Corrections to the blogosphere, the consensus, and the world

Wednesday, October 28, 2009

And yet

However, the only hits for "Conspiracy to Prevent a Principal from Doing His Job" are references to Snow's book, so it's possible that someone has at some point been taking the mickey. Or is that 'taking the Mickey'?

"Take the mickey" is an abbreviated form of the Cockney rhyming slang "take the mickey bliss"[6] ("mickey" being slang for penis[7]), meaning to "take the piss [out of someone]". The phrase has been noted since the 1930s.
[edit] Alternate theories of origin

An alternate, unverified, and unlikely theory of etymology is that "mickey" is a contraction of "micturition" (i.e., piss),[8] "mickey" being a suitable alternative when in the company of those liable to be offended by "piss".

Hold it. If '"mickey" is slang for penis, why bring in Mickey Bliss?
Who nobody has managed to identify, so the rhyming slang element is purely hypothetical. The BBC has
The OED isn’t certain, but says this might be cockney rhyming slang honouring one Mike or Mickey Bliss. If we could find out anything at all about Mr Bliss, we might establish whether the Dictionary are on to something or themselves taking the Michael. Several different versions of the expression arose in the 1930s and 40s. To take the mike seems to have come first in 1935, followed by take the piss in 1945. Take the mickey doesn’t appear until 1948, unless you know better.

Still, the OED
mickey, n.1 DRAFT REVISION Dec. 2001
[< Mickey, pet-form of the male forename Michael (see MICHAEL n.). Cf. MICK n.1, MIKE n.4, -Y6.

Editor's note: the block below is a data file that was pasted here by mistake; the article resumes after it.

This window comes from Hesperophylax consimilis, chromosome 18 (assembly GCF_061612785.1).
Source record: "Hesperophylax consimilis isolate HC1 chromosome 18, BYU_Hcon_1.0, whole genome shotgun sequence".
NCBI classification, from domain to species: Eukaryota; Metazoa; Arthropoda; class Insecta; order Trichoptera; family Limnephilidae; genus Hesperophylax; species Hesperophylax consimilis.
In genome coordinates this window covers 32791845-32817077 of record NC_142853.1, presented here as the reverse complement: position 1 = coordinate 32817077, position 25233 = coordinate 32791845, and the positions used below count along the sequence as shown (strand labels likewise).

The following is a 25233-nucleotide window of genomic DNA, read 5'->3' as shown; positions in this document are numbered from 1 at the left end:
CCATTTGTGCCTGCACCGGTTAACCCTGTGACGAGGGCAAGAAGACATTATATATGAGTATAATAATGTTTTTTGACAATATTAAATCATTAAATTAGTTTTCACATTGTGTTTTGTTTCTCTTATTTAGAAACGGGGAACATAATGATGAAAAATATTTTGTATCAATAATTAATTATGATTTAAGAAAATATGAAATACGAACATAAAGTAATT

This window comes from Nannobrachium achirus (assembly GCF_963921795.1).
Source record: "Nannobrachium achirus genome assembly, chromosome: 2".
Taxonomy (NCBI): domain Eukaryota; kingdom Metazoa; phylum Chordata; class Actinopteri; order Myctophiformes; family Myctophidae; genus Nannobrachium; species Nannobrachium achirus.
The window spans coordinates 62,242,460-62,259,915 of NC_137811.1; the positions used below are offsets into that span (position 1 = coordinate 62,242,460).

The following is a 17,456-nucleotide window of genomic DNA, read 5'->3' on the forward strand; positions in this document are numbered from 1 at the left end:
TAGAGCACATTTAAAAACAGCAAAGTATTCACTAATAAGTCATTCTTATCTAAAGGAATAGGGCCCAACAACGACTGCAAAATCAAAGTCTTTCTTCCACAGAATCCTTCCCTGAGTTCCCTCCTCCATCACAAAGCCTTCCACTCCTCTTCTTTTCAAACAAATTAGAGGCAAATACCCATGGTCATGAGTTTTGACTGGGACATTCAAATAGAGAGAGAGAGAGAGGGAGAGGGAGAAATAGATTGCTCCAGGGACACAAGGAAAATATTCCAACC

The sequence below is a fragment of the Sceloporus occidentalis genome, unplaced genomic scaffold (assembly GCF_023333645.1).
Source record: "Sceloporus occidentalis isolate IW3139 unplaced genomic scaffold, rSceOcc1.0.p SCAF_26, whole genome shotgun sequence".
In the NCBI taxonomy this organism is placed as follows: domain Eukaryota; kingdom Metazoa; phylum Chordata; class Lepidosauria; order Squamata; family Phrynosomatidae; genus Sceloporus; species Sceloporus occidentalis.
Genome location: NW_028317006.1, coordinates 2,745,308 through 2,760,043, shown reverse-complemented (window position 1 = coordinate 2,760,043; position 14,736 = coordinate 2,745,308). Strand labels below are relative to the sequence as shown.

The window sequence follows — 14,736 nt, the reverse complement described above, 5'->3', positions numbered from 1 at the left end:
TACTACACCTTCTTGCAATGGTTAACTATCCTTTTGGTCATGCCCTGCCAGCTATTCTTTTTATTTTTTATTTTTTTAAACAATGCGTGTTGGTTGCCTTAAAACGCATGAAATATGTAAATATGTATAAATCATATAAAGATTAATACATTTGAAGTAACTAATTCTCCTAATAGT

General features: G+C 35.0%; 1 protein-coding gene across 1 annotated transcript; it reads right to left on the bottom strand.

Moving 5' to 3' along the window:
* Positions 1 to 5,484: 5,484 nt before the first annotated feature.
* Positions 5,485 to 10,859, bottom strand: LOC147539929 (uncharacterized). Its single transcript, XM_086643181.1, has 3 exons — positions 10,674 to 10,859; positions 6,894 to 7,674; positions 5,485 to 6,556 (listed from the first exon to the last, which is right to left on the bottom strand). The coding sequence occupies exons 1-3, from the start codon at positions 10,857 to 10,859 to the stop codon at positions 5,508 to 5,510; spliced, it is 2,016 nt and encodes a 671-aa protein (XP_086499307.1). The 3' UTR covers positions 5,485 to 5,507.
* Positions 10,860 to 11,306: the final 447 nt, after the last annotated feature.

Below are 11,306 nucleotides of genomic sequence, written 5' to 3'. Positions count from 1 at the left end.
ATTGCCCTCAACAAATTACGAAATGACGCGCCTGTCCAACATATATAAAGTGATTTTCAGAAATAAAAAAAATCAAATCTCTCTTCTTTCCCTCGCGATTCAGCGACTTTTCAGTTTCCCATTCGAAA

In phrase to take the mickey at sense 7 perh. after Mickey Bliss, rhyming slang for piss. Cf. earlier MIKE n.7]

7. colloq. (chiefly Brit.). to take the mickey (out of): to behave or speak satirically or mockingly; to make fun of, satirize, or debunk (a person or thing). Cf. MIKE n.7, PISS n. 2.
1948 A. BARON From City, from Plough vi. 49 ‘Higgsy,’ said the sergeant, ‘they think I'm taking the mickey. Tell 'em.’ 1952 ‘J. HENRY’ Who lie in Gaol iv. 66 She's a terror. I expect she'll try and take the mickey out of you all right. Don't you stand for nothin'. 1957 L. P. HARTLEY Hireling 134 He had no great regard for Constance, except in so far as she sometimes took the mickey out of Hughie. 1958 Observer 28 Dec. 3/1 ‘Tonight’ is not only a tough and irreverent programme, but glib and smart and anxious to take the mickey. 1960 E. W. HILDICK Jim Starling & Colonel ix. 76 The servers must have thought that no boy would dare to take the mickey in such circumstances. 1971 B. W. ALDISS Soldier Erect 101 Geordie looked anxiously at me, in case I thought he was taking the micky too hard. 1991 Sunday Sun (Brisbane) 3 Feb. 6/5, I don't think there is any subject that is too serious to take the micky out of.

does seem to establish that it's lower case.

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